The focus for some districts, like Clear Creek ISD, has been developing meaningful assessments, based on their communities’ values.
“We’re no longer focused on assessments for accountability,” says Superintendent Greg Smith, a member of the Visioning Institute and the High Performance Schools Consortium steering committee. “It’s about using multiple assessments to diagnose students and teach to their needs.”
He says the district is more interested in what students are doing in their classrooms, as well as on the PSAT, SAT and TSIA — rather than the STAAR test. Other measures may include how students perform in robotics or in science fair projects, for example. Smith says the system has been in use for the past three years.
Hudson Superintendent Mary Ann Whiteker serves on the steering committee for associate members of the Texas High Performance Schools Consortium. She was downright gleeful as she recalled the day she took down the informational banners about state testing in her school district.
“I sent an administrative directive that no teacher could mention the tests and no worksheets could go home,” Whiteker says. “Five years ago, our district embraced the new vision 100 percent.”
She says her district uses multiple forms of assessments, such as portfolios, in which teachers maintain folders on the work that students produce, and authentic assessments, such as asking students to do presentations on what they have learned. Another key difference is having frequent assessments in all grades on what teachers taught. Teachers are encouraged to do quizzes at nine-week intervals to review material. These quizzes typically contain 30 short questions and a few essay questions. In high school, teachers also administer end-of-semester exams.
Whiteker adds: “We redesigned the campus to align with the 21st century learning plans. It was a yearlong process, analyzing the principles and figuring out where we were and what the barriers were to what we needed to do.”
A campus redesign doesn’t necessarily mean knocking out walls. It’s more about rethinking how teachers and students operate within a space. Furniture has been rearranged to promote group participation and collaboration, she says.
According to Whiteker, the visioning document has “changed the culture of schools and community. It brings the joy of teaching and learning back to the classroom.”
There are, of course, speed bumps on the path to re-visioning public education in Texas, especially in more rural districts.
“It’s still challenging with STEM,” admits Kim Alexander, superintendent of Roscoe Collegiate ISD, one of the original 23 districts in the Texas High Performance Schools Consortium.
Yet, his district is making strides on other fronts. Alexander has devoted resources to the state’s first early college program in a rural district. Launched in 2009, the program’s courses start in ninth grade, but visionary thinking is part of the district’s culture from early childhood classes onward.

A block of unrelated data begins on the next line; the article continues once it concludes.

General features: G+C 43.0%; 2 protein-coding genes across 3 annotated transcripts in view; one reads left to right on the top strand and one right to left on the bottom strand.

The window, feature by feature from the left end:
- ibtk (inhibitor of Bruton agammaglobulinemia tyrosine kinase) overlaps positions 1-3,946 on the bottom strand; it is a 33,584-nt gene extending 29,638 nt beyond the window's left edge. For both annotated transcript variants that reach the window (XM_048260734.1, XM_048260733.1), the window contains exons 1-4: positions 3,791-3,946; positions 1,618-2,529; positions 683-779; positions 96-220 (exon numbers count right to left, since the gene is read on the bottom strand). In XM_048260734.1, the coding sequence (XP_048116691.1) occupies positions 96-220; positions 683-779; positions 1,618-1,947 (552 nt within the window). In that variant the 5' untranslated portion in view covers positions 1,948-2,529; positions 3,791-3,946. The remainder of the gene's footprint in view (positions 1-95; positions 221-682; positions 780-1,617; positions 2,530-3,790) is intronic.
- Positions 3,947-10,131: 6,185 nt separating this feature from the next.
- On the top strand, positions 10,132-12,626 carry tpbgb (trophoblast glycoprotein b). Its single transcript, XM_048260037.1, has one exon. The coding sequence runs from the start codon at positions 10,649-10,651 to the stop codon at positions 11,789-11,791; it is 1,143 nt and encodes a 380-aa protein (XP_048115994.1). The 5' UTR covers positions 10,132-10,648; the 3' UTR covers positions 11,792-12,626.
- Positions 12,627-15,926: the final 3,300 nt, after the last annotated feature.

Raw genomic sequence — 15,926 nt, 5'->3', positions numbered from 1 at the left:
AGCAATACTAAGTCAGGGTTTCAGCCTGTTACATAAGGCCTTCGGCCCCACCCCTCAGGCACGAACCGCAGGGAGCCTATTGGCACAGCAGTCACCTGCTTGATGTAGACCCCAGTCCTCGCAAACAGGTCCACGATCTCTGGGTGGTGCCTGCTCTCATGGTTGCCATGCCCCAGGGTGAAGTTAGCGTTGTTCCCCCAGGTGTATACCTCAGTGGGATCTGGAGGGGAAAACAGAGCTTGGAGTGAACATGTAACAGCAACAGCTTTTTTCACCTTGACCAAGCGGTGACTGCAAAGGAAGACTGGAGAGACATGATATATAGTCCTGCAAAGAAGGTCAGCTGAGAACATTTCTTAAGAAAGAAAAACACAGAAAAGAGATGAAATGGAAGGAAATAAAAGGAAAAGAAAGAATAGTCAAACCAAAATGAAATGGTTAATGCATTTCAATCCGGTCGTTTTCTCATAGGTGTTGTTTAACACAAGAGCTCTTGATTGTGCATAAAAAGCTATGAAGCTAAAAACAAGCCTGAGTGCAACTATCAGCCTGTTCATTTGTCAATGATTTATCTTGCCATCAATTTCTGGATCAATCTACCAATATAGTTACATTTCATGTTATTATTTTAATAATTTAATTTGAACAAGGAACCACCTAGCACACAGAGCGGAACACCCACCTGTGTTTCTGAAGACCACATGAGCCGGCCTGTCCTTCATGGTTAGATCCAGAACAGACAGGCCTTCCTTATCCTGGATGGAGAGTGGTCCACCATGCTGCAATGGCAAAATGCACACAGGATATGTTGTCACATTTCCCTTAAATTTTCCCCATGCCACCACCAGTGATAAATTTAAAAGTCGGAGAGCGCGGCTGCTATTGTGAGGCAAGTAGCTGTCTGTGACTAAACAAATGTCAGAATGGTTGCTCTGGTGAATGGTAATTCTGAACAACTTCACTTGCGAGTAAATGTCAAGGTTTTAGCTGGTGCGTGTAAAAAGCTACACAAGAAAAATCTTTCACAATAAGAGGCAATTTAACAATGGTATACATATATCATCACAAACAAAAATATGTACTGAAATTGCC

Early college is designed to “break generational poverty,” explains Alexander. The expectation is that all students will take college courses, and 90 percent or more will complete an associate degree prior to graduation from high school. In addition, all students in grades 7 through 12 go through the AVID College Readiness Curriculum every day.
“We develop partnerships with real for-profit businesses that pay student apprentices,” Alexander says.
These opportunities include hands-on experience in a range of fields, from biomedical science to engineering. Students can earn certifications too, from veterinary assistant to embryologist.
Visionary work is possible even in the smallest of districts. Case in point: Gunter ISD, student population 798.
In partnership with neighboring Van Alstyne ISD, Superintendent Jill Siler’s district is finding new ways to support teachers as they align student instruction with the new vision. She says Gunter ISD also is exploring options for assessments that “don’t look like STAAR.” While a few traditional assessments remain, some innovative approaches include student projects that demonstrate skill mastery. For instance, Gunter ISD students have built and tested miniature roller-coasters to demonstrate their understanding of kinetic and potential energy.
Siler admits she can’t make advancements on all fronts. The district’s size and financial constraints mean “technology is nowhere near where we want it to be.”
“We’re just building the infrastructure to go to a 1:1, but we won’t let that be a barrier. We want to have intentional conversations about what we want the educational environment to look like,” she says.
Creating more opportunities for conversations at the campus, district, regional, and state level are key to the advancement of school transformation.
Says Core: “Through partnerships, we are advancing the work and changing the things we can control.”